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Low-Energy Light Bulbs & Inverters

Discussion in 'Electrical Engineering' started by Mark Stevens, Oct 1, 2005.

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  1. Mark Stevens

    Mark Stevens Guest

    Can low-energy light bulbs be run okay from modified sine wave
    inverters (attached to a 12v battery supply). I've heard there's a
    problem with fluorescent tubes and this setup. And as low-energy light
    bulbs seem similar in design and light quality I was just wondering...
     
  2. TimPerry

    TimPerry Guest


    here is what one maker has to say about it:


    http://www.xantrex.com/support/readfaq.asp?did=268&p=1348


    Here are a few pointers about which kind of inverter to use:



    In general, any device that senses either voltage peaks or zero crossings
    could have problems when running from MSW. Devices such as these should be
    run from TSW inverters. Ham radio and CB radio operators may notice RF
    noise from MSW inverters; in that case do not run the radio and the inverter
    at the same time. Electronics that modulate RF (radio frequency) signals on
    the AC line will not work and may be damaged. You may notice hum or buzz in
    the audio of TV's, radios and satellite systems used with MSW inverters.
    Audiophiles or professionals using sophisticated audio, remote measurement,
    surveillance or telemetry equipment should use TSW.



    Examples of problem devices are motor speed controllers employing triacs,
    and some small battery rechargers that do not incorporate a transformer
    between the utility power and the load. To help you visualize this, if
    there isn't a 'wall wart' between the battery charger (or the battery in the
    device) and the AC plug, don't use MSW.



    Please note two other common problem loads, electric shavers and emergency
    flashlights. Both of these items have batteries in them but connect
    directly into the wall to charge, without an external transformer. Don't
    use items like these with an MSW inverter. If you do use an MSW inverter
    with a transformer-less charger, your product will likely be damaged.
    Garage door openers, laser printers and large strobes used in photography
    have all been reported as trouble loads for MSW inverters; they either don't
    work at all or stop working entirely, so don't take a chance - use TSW.



    As a general rule, products operating through an AC adapter will work fine
    from an MSW inverter. These include laptops and cell phone chargers, video
    games, camcorder and digital camera chargers. Televisions generally work
    well; some VCR's with inexpensive power supplies run poorly. Consider
    switching to another brand of VCR in that case.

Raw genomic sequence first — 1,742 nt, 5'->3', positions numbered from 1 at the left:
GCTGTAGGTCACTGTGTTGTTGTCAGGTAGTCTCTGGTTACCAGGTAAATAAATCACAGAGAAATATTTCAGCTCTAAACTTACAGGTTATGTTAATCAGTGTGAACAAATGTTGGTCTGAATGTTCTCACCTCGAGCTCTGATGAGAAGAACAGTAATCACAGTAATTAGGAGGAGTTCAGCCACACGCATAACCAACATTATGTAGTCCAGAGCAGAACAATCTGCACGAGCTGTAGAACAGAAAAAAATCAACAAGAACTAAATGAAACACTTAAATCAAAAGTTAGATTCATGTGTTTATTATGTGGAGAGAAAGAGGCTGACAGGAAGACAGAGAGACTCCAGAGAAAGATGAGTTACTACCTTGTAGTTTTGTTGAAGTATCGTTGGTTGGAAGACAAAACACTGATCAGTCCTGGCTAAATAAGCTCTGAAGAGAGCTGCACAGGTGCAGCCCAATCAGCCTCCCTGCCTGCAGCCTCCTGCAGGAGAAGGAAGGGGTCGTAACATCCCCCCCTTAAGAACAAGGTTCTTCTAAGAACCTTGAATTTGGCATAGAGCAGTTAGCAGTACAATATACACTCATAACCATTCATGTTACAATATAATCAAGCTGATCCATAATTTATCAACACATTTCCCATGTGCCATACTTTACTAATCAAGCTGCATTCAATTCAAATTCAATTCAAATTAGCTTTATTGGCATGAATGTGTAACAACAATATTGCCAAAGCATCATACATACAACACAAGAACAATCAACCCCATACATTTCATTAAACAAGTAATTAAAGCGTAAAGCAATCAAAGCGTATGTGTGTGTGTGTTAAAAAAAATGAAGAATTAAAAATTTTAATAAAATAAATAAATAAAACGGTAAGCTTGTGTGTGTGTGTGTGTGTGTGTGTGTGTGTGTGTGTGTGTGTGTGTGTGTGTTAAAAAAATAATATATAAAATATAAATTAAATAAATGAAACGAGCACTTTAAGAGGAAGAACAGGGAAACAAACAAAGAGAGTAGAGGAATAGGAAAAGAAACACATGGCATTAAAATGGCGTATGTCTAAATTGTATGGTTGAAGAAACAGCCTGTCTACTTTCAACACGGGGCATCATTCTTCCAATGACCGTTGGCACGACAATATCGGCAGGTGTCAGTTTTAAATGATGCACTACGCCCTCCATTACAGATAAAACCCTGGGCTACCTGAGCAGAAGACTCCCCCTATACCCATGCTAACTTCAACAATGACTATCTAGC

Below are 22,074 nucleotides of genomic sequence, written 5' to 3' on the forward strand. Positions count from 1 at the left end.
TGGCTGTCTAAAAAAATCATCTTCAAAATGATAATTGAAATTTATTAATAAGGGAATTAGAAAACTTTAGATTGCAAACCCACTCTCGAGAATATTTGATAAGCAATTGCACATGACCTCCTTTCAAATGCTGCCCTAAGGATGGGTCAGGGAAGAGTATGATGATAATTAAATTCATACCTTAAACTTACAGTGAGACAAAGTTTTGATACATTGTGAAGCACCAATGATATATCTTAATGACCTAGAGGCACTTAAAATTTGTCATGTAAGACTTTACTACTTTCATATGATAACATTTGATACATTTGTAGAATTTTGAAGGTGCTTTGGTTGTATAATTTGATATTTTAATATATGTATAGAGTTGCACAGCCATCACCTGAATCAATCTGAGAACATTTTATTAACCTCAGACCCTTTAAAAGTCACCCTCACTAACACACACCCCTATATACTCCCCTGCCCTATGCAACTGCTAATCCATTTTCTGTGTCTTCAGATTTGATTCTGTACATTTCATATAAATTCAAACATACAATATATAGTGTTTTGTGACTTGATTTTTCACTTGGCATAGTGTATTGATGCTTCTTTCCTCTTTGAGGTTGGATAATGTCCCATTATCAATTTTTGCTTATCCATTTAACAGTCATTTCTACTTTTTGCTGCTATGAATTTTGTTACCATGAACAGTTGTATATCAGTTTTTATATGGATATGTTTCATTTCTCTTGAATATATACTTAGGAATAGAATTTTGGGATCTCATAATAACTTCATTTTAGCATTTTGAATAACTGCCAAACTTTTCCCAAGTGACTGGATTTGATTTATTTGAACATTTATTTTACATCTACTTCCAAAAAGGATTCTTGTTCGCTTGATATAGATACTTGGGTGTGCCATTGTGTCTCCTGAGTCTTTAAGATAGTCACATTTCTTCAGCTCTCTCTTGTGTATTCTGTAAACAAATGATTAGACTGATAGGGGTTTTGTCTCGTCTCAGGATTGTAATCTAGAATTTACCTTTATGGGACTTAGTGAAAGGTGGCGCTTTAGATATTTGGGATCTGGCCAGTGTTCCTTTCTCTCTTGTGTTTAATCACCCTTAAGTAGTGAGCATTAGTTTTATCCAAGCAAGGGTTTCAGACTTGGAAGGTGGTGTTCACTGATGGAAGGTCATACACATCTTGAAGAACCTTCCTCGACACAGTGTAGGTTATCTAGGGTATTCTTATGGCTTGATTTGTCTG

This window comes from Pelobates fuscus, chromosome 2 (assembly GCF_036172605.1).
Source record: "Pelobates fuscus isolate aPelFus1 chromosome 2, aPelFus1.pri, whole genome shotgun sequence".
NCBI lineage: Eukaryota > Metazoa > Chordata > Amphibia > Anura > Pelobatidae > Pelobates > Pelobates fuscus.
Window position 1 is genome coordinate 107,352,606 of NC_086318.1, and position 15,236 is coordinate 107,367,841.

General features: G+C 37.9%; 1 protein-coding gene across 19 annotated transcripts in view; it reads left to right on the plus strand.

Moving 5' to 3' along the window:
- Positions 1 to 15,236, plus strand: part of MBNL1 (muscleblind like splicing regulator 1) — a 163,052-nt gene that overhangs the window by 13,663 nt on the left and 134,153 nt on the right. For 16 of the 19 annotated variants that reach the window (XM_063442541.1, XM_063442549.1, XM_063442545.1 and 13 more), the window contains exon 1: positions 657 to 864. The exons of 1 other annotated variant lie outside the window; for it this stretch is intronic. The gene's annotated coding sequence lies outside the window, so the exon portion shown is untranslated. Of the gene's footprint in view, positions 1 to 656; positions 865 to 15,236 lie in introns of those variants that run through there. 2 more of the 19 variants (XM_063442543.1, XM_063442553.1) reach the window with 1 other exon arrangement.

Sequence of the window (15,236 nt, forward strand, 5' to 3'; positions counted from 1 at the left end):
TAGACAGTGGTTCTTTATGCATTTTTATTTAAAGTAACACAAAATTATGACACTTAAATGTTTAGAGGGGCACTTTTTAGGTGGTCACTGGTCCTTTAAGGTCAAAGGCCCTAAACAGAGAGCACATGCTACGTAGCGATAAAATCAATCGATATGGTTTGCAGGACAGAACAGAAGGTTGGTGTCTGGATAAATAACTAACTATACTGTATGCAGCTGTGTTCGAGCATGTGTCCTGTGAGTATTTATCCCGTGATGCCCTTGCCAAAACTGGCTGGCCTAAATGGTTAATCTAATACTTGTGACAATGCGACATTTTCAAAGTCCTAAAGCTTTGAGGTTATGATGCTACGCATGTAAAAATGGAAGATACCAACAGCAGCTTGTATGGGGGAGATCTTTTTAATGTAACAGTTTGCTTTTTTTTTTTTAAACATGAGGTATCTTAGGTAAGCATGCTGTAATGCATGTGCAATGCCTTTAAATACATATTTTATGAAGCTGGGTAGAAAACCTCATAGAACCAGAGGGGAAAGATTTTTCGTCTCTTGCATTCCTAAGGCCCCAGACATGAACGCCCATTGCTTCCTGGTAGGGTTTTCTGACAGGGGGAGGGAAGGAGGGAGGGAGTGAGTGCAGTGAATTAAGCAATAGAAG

3. Ben Miller

    Ben Miller Guest

    Regarding modied SQUARE wave inverters (the terminology depends on whether
    you sell them or buy them!)

    I think that most peak-sensing loads will work fine. That includes
    switch-mode computer power supplies. After all, the first thing they do is
    charge a DC bus up to the peak value, so what difference does the wave shape
    make?

    I agree on the zero-crossing devices. They will be in trouble.
    I would be careful with wall warts, chargers, or any appliances that use a
    linear power supply (transformer/diode/capacitor). The transformer is likely
    to run much hotter due to the harmonic voltage content. Switch-mode types,
    such as laptops, should be fine, since they rectify first, so harmonics
    don't matter.


    Ben Miller
     
  4. <snip>
    Won't it depends on the use that is being made of the zero crossing?

    If it is purely being used as a supply-derived clock, I would have
    thought it would be fine.
     
  5. TIM PERRY

    TIM PERRY Guest

    please note that this was a reply to a question on sep 5, 2005 where i
    merely offered what information a manufacturer had to say about the subject.


    the original question is as follows:


    here is what one maker has to say about it:


    http://www.xantrex.com/support/readfaq.asp?did=268&p=1348


    for the convenience of the poster i added the text to the reply.
     
  6. Thanks, I only have an incomplete thread here.

    I did "lose" an auto transformer, running it on a 110V 60Hz nominal
    supply, stepping it up to power a 240V 50Hz nominal TSW UPS. Years ago
    and in Haiti. Wondering what killed it has always been lurking in the
    back of my mind, ever since. Until now...

    Of course what happened was that everything was working fine, when the
    transformer was powered by Haitian mains power. The TSW UPS was an
    online type and quite happily ran of a 60 Hz supply, generating a 50Hz
    supply...

    But the mains supply must have gone off during the night and then back
    on before I woke. The building's inverter would have taken over and
    that will be what killed the transformer...the main inverter was an
    MSW..Of course the UPS kept the load going. So, in the morning I found a
    dead transformer and the UPS running on batteries.

    Up until now, I had rationalised things into the theory that the UPS (a
    1000W one) load must have gone up during the night. It was only running
    at 65W load. The poor little transformer was only rated at 300W (all I
    could find in Port au Prince at the time). But I couldn't find any
    evidence to show that the load would have increased.. I put it down as
    unexplained - but shortly after the inverter was replaced by a genny and
    a 2kW transformer arrived from the US..

    There you go. Isn't usenet wonderful? Even at 1:15 in the morning it
    solves riddles..
     
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